Carlton Jumel Smith – Soul Man
Living in America in a time when far too many in power are completely devoid of Soul, it takes a Super Soul Man to keep the scales tipped to at least a Detroit lean for ‘stone to the bone’ balance! THAT brother is Carlton Jumel Smith.
Mr. Smith is a world-renowned, honest to ‘Good-God’ Soul Man – a self-made singer, songwriter, producer and actor who has set concert stages on fire from Shanghai and Helsinki to Russia, Turkey, London, France and, of course his hometown New York City. He has released several recordings including 2019’s critically acclaimed 1634 Lexington Avenue. He had the honor of portraying his greatest musical hero, James Brown, in the Barry Levinson film “Liberty Heights” (1999), and had a lead role opposite Cyndi Lauper in the off-Broadway musical “Largo” (about the life of Czech classical composer Antonín Dvořák). Above all, Mr. Smith is an entertainer, fortified by the traditions of golden eras past yet with razor sharp ears and eyes for the platinum-plus present. And like so many self-respecting Soul men, Mr. Smith lays first credit due at the feet of his mother, Ms. Corrine Brown.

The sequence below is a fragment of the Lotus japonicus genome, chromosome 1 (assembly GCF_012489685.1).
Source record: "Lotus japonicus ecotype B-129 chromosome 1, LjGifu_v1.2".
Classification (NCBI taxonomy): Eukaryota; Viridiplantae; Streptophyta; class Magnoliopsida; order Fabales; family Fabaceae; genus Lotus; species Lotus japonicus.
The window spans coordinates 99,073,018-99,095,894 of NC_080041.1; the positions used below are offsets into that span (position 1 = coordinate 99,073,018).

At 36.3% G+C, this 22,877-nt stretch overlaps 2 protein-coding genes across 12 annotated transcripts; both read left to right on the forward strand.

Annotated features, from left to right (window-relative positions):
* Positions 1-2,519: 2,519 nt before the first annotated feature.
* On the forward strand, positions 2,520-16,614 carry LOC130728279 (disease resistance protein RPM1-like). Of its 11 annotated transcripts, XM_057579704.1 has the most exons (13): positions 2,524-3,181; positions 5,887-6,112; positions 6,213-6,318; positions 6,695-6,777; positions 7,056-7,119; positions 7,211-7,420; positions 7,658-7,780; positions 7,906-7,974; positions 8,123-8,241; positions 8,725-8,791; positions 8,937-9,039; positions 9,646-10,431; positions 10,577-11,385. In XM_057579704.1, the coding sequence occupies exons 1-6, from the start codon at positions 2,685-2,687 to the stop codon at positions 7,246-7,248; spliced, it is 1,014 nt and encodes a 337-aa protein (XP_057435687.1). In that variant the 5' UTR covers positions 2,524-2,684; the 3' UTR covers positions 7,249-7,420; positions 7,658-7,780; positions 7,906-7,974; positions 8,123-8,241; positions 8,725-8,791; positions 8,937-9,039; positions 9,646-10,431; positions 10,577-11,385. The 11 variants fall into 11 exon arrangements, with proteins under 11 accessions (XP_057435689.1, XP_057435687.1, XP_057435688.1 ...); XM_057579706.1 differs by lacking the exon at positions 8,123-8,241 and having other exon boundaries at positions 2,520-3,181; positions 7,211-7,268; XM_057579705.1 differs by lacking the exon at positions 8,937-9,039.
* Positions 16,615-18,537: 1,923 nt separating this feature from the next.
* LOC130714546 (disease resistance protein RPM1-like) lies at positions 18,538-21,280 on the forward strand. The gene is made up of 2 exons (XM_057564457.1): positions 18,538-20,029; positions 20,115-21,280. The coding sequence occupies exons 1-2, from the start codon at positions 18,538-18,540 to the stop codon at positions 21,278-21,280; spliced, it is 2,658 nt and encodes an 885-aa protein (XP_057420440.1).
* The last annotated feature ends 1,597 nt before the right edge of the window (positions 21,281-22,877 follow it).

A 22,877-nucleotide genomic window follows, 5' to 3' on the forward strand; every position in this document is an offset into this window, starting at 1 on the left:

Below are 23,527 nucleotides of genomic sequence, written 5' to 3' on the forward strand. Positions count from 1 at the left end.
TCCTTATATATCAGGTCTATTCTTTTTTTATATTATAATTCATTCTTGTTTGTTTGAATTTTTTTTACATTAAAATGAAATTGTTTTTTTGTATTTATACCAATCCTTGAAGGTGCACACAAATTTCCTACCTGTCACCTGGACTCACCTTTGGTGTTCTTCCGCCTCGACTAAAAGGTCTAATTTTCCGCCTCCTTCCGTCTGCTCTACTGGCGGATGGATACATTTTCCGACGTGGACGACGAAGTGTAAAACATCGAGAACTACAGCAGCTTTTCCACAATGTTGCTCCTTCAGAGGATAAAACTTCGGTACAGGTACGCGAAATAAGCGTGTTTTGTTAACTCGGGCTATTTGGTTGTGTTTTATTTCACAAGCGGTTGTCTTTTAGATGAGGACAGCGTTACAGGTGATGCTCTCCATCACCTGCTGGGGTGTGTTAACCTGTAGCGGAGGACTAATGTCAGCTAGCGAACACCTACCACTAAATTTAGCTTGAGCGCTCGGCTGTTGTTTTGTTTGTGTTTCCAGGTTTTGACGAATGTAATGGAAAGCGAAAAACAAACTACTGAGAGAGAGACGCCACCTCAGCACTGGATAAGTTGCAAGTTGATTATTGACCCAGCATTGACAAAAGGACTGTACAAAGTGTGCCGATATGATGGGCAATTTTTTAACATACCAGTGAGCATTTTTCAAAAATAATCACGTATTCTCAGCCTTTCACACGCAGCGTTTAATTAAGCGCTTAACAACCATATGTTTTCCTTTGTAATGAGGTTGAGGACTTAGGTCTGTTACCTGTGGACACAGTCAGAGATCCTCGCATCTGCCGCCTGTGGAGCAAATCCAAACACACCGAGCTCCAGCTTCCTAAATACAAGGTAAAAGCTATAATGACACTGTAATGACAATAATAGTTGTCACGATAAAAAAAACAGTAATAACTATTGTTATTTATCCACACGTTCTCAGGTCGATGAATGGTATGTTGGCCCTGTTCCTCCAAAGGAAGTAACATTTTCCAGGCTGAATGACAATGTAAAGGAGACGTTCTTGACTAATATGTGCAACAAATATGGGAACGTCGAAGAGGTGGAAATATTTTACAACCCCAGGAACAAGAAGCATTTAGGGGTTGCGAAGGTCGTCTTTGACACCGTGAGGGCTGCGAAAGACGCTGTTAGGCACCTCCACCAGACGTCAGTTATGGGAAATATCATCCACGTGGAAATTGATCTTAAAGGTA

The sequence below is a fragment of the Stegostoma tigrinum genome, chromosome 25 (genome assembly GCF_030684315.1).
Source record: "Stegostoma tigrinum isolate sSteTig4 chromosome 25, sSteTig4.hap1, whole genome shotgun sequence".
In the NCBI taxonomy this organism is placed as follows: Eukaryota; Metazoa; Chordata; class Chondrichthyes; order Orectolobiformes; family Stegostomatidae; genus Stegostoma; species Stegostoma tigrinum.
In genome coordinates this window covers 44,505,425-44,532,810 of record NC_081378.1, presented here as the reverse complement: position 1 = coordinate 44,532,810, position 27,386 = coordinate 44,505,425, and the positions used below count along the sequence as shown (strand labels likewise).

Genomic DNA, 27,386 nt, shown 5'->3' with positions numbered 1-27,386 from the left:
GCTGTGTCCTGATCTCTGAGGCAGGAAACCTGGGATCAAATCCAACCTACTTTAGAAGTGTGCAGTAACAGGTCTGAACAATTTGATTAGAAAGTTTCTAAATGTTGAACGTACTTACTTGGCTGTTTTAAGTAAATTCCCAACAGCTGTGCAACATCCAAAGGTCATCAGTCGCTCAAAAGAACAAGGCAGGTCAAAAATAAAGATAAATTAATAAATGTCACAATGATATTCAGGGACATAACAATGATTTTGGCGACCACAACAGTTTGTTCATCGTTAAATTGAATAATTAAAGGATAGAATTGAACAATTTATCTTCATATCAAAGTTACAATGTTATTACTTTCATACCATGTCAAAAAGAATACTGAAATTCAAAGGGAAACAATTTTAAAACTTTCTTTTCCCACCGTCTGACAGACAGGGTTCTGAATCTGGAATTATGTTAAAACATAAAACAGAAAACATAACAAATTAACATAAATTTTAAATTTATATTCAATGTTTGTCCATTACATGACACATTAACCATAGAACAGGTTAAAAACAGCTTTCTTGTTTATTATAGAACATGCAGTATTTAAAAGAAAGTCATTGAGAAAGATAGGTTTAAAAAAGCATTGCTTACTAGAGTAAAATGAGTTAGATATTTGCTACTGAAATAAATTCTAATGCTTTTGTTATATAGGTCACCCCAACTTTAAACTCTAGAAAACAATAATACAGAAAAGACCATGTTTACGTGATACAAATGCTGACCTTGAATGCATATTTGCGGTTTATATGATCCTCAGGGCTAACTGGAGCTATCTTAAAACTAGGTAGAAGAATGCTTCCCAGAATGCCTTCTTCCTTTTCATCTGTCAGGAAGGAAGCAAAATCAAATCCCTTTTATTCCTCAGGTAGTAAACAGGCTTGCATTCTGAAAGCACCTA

Carlton Jumel Smith was born May 11 in Harlem – and specifically raised in Spanish Harlem – with three sisters and his mother. Naturally, his R E S P E C T for, and understanding of, women, runs very high which is apparent by the lyrical content of his love songs.
It was his mother who shepherded an 8-year-old Carlton to see The James Brown Revue at the legendary Apollo Theater – a venue that was not only hallowed ground for Brown (who recorded several incendiary live albums there) but sacred turf for all Black entertainers. The experience of seeing “Say it Loud – I’m Black and I’m Proud”- era James Brown, his 16-piece orchestra, singers and dancers left an indelible imprint on Carlton. All the while, via records, his mother introduced him to the mastery of Ray Charles, Otis Redding, Sam Cooke, Joe Tex, Marvin Gaye, Johnnie Taylor, Al Green, the Temptations and so many more. The profundity of their impact was such that Carlton has their names tattooed up and down both of his arms.